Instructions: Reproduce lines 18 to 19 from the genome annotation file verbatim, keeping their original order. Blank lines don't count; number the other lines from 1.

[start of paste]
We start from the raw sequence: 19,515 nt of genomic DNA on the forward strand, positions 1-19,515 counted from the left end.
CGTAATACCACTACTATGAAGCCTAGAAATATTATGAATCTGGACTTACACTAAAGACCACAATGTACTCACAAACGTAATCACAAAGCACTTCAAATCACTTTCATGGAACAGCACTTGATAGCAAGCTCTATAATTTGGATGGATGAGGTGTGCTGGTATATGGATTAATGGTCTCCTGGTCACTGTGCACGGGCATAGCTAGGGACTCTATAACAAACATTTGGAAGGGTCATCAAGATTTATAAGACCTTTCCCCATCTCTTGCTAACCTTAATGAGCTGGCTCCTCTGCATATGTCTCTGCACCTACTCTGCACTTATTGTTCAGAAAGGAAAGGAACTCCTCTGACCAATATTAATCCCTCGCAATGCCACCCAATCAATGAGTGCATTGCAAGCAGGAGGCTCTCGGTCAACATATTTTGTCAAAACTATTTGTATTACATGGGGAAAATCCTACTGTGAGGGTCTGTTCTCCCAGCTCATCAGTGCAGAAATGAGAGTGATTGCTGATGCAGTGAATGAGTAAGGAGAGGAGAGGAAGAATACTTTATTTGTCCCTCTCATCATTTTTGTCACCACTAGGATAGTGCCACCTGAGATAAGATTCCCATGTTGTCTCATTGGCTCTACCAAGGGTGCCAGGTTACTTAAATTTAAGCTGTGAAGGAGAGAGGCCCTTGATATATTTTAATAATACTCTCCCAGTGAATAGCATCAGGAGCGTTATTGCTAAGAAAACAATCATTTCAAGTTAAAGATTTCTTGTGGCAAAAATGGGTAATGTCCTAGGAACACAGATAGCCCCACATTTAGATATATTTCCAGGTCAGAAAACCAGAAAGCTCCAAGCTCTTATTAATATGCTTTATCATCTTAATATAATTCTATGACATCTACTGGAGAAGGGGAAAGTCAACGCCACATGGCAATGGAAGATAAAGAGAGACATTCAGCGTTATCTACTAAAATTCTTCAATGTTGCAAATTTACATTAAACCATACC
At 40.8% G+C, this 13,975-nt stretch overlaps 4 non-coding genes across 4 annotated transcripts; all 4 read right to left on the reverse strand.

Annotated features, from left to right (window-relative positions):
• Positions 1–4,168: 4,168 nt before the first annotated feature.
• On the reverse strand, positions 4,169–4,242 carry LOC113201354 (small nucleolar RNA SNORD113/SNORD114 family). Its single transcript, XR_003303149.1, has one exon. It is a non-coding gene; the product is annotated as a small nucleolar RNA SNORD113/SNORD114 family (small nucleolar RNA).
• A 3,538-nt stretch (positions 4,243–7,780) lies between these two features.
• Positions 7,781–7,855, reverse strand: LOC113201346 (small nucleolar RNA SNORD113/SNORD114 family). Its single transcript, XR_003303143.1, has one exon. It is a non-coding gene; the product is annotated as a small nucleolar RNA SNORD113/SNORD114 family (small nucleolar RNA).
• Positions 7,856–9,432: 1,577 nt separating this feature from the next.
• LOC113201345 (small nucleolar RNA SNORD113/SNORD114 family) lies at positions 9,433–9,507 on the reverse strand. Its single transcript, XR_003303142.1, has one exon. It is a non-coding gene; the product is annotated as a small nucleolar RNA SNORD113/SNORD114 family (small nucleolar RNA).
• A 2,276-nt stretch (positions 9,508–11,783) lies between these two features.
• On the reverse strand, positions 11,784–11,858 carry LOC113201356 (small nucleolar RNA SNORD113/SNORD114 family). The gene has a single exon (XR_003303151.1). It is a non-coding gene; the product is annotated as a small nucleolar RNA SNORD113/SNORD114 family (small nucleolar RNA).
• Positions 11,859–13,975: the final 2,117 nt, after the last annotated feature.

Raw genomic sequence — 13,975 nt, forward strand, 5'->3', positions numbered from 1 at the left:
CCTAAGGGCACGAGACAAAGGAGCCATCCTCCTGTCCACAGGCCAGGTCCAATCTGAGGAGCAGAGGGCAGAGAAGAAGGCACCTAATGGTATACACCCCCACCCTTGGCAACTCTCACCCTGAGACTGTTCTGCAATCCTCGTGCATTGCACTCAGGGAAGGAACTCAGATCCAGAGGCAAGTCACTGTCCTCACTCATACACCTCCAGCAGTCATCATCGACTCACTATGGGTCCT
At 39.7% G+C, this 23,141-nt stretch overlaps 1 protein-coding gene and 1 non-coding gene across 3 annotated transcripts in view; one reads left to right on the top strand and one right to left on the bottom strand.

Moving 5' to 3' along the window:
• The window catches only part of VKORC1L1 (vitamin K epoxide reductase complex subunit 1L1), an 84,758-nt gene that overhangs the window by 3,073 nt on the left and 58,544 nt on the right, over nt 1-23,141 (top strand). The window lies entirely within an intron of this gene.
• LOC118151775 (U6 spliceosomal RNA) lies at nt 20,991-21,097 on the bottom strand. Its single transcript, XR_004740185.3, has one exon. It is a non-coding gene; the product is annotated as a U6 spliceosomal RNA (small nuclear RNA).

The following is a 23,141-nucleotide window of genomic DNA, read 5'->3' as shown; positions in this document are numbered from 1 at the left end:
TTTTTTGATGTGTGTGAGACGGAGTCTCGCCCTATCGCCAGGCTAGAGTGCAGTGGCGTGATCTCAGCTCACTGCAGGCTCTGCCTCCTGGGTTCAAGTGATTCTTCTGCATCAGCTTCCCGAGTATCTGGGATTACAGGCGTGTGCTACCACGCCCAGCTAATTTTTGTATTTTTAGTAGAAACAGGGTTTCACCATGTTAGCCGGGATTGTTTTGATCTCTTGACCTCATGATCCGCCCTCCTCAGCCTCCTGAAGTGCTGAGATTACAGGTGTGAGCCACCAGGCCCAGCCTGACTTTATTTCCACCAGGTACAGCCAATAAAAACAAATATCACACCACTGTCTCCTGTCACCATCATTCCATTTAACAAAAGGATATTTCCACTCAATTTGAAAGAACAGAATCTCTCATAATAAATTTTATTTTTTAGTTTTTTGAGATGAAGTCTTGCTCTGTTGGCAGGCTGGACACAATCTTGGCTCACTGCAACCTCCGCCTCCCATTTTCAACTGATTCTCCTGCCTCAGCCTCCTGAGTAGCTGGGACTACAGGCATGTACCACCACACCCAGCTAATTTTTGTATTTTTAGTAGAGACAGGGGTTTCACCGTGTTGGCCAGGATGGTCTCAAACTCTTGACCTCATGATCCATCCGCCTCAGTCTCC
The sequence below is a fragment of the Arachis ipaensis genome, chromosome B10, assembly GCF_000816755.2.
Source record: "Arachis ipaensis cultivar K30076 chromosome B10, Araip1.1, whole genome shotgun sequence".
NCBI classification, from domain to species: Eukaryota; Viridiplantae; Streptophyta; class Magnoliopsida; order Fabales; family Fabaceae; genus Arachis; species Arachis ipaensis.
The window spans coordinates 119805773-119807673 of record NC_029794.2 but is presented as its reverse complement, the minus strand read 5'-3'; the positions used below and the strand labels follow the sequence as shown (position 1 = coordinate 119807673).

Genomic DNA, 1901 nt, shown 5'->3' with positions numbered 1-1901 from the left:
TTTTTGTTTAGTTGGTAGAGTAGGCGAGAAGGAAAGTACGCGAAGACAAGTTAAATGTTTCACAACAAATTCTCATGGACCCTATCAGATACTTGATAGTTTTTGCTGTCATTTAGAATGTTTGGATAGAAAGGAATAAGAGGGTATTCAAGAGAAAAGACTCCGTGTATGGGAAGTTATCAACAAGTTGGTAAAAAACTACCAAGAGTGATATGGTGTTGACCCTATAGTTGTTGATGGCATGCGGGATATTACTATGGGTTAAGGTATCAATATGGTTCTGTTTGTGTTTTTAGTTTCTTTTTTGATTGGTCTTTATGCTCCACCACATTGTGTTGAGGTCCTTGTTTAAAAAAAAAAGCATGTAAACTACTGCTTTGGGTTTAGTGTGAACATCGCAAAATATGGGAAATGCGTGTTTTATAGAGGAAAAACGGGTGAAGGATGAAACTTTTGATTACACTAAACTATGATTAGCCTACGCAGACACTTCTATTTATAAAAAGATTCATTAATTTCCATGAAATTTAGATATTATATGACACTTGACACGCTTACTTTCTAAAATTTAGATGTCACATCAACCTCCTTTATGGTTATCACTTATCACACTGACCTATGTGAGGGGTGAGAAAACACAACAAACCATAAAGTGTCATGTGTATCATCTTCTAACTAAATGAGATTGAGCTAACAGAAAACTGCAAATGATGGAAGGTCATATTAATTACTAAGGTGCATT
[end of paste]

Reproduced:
• The window catches only part of VKORC1L1 (vitamin K epoxide reductase complex subunit 1L1), an 84,758-nt gene that overhangs the window by 3,073 nt on the left and 58,544 nt on the right, over nt 1-23,141 (top strand). The window lies entirely within an intron of this gene.
• LOC118151775 (U6 spliceosomal RNA) lies at nt 20,991-21,097 on the bottom strand. Its single transcript, XR_004740185.3, has one exon. It is a non-coding gene; the product is annotated as a U6 spliceosomal RNA (small nuclear RNA).